As the sun begins to set on Google Analytics Universal Analytics (UA), businesses are (or should be) gearing up for the transition to Google Analytics 4 (GA4).
With just 100 days left until UA is officially retired, it’s crucial for organizations of all sizes to understand the benefits and challenges of migrating to GA4, as well as the essential steps to ensure a smooth transition.
A Q&A from Steve Ganem, Director of Product for Google Analytics, helps us gain invaluable insights into the key features, challenges, and advantages of adopting GA4.
“It’s a new product that is not mature enough to use.”
Despite announcing the migration a little over a year ago, GA4 has been in use by advertisers since 2020, while the idea of web and app analytics has been around since 2019.
With GA4, businesses can access valuable insights to help them make informed and strategic decisions for their operations.
“It’s overly complex and doesn’t provide the same reporting as Universal Analytics”
GA4 has a learning curve, but it’s essential to move beyond the traditional session-based mindset. To address the complexity of the current digital landscape, we developed GA4, incorporating features like a novel event structure and redesigned user journeys.
Although these concepts might not be immediately clear or easy to grasp, businesses that overcome the learning curve will discover that GA4 is designed to efficiently navigate this evolving digital world and anticipate future changes.
“It’s not designed for small businesses.”
GA4 was developed to cater to businesses of all sizes, not just small or large enterprises. The aim was to establish a platform that offers comprehensive reporting capabilities and extensive customization options smoothly.
This seamless experience is evident in features such as the personalized homepage, which presents the most pertinent reports to customers, and predictive audiences, which help identify users with a higher likelihood of making a purchase. GA4 effectively takes on much of the analytical workload, delivering crucial insights directly to businesses.
The short answer is no.
For a more detailed response, manual migration remains the suggested method for all businesses. This approach allows for creating a customized property and ensures that everything aligns with your preferred configuration.
This is particularly crucial for advertisers, as their conversion bidding might be linked to Universal Analytics, and it is essential to guarantee a proper transfer to GA4.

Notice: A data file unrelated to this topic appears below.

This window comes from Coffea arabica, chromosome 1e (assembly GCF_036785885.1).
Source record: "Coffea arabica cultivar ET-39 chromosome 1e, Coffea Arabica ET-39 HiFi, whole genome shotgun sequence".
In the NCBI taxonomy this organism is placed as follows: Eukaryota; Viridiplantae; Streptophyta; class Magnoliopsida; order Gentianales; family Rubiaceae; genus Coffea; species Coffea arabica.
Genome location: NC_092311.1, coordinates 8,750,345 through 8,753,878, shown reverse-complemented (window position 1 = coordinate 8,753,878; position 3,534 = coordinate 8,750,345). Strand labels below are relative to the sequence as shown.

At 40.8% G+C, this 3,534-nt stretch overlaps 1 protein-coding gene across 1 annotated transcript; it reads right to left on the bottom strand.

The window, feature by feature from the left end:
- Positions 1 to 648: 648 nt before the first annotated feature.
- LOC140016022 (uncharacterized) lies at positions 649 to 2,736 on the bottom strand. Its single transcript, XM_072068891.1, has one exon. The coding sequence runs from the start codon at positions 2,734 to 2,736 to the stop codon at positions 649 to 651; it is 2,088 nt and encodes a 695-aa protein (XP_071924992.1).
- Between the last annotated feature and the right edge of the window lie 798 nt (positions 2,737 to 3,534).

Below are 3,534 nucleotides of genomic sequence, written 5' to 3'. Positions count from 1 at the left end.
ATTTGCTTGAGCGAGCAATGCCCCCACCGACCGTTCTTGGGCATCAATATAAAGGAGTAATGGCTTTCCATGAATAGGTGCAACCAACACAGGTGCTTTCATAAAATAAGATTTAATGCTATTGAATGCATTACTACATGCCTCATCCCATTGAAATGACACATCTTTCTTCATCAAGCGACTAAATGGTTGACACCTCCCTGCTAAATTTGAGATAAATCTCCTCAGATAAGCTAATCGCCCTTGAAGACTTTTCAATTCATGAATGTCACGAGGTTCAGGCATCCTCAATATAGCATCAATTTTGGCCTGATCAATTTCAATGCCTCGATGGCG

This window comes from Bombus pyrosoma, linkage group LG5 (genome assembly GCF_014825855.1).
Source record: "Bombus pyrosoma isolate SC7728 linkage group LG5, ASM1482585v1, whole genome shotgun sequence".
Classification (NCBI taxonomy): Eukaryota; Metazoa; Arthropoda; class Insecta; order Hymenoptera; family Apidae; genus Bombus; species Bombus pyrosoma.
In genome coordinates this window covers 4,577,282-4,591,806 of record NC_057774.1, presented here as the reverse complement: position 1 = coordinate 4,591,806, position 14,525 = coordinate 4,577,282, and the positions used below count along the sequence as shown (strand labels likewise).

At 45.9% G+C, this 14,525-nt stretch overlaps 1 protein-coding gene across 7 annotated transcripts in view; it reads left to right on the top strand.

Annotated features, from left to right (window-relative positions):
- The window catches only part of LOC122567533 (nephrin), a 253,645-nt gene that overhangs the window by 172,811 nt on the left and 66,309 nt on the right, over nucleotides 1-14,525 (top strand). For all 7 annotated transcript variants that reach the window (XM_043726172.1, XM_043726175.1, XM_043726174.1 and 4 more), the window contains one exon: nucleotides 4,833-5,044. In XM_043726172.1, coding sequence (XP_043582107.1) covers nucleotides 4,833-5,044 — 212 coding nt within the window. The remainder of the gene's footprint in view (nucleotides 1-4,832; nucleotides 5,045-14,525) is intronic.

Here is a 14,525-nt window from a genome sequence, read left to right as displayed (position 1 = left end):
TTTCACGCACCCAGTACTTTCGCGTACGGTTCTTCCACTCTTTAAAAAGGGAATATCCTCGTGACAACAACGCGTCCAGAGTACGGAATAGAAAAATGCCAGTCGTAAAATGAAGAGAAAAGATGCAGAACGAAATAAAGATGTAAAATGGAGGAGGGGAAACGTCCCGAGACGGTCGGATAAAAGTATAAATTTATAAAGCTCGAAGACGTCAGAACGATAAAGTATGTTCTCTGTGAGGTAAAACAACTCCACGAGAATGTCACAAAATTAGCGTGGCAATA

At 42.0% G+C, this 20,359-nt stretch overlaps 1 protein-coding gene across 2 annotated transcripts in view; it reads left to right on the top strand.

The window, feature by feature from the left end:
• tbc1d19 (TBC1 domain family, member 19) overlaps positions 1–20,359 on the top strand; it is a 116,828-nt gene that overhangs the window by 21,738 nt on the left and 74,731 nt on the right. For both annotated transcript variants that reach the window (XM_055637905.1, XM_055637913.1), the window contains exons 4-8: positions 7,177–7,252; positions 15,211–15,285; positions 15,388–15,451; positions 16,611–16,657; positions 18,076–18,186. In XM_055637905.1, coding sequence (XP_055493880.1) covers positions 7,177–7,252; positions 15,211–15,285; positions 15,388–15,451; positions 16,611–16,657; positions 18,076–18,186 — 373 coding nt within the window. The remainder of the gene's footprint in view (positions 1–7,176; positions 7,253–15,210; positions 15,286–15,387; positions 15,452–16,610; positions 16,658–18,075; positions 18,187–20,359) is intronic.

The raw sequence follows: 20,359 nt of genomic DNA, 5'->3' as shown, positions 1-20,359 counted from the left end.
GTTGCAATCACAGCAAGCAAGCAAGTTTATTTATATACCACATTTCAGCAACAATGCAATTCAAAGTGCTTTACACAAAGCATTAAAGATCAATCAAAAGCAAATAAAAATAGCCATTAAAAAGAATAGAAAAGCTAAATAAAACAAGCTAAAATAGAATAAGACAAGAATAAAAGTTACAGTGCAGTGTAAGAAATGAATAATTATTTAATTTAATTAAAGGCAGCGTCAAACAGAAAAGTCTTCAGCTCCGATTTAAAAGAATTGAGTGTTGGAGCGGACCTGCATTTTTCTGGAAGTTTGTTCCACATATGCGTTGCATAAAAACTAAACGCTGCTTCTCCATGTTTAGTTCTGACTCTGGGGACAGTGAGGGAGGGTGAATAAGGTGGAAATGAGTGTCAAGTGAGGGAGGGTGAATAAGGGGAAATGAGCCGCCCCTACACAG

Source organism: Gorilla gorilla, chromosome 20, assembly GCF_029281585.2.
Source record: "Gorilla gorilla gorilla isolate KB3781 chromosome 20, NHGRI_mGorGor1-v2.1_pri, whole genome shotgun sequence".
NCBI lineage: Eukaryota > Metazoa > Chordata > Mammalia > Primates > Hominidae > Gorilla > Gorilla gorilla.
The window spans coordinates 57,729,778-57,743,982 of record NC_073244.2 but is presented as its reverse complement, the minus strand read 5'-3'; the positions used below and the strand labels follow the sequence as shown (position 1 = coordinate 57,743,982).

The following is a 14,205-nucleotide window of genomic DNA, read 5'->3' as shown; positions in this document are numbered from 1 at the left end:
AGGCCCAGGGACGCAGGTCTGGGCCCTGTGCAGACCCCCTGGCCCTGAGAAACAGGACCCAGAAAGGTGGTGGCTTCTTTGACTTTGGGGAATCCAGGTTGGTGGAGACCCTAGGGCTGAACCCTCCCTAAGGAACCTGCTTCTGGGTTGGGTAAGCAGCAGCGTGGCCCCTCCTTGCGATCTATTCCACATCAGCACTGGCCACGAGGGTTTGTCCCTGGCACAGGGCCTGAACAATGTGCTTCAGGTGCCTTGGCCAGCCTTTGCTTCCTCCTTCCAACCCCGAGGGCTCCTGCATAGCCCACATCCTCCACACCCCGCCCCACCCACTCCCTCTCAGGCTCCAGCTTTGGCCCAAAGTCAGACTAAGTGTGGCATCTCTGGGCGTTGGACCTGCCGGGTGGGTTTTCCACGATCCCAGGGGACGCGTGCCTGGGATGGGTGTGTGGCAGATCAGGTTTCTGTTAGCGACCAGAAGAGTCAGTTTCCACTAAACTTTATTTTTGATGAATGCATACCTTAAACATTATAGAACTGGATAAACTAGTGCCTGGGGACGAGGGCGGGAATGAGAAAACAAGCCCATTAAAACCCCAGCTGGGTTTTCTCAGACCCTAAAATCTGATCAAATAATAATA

While Jumpstart serves as a helpful tool for businesses with limited resources, it only establishes a basic property, making manual migration the preferred option. Furthermore, Jumpstart is being introduced progressively, and the earlier businesses transition, the sooner they can accumulate historical data for year-over-year comparisons.
GA4 was developed for a new era of measurement, which entails new product features and a different measurement approach compared to Universal Analytics. While this doesn’t make it inherently harder, Google recognizes that change can be challenging, and the property’s distinct appearance and functionality compared to Universal Analytics may pose difficulties during migration.
The Setup Assistant. Each tool within the Setup Assistant has been purposefully designed to tackle specific challenges in the migration process, such as property creation, tagging, goal migration, conversion swapping, and more. During preliminary user testing, these aspects were identified by Google as potential challenges and areas where businesses might face difficulties while setting up a GA4 property for the first time.
Search Engine Land posted a guide late last year to give an in-depth look at the Setup Guide. Check it out here.
Additionally, this tutorial has been helpful for many businesses making the transition.
“One of the reasons we’re so excited about GA4 is all of the new features that not only allow for durability in this evolving privacy landscape, but also that bring to life a new way of measurement that has evolved with how the web and app experiences are evolving,” Ganem said.
That said, here are a few that are worth highlighting:
Bottom line: for advertisers, ROI is on the line.
Once Universal Analytics property stops processing data on July 1st, 2023, conversions and audiences will stop flowing new data from that property into Google Ads. This could significantly affect the performance of their ad campaigns. It’s critical that advertisers make the switch to GA4, so that they are in a much more stable and durable position.
Universal Analytics properties will stop reporting new data July 1st.
To be a bit more specific, they will stop processing data, meaning your standard UA property will no longer operate the way it does today. That said, businesses shouldn’t be surprised when they can still log into their accounts after July 1st – it will take time to completely sunset the product for all businesses.
Historical data will be available for six months to aid with period-over-period comparisons, giving businesses a chance to export their historical data even after the sunset.
Now is the time.
By making the move you will:
Dig deeper. Still confused? Check out more resources:
Why we care. Plain and simple, UA is going away. But according to ChatGPT, here is why GA4 could be better for advertisers.
from Search Engine Land https://searchengineland.com/countdown-to-ga4-100-days-to-make-the-switch-394725
via free Seo Tools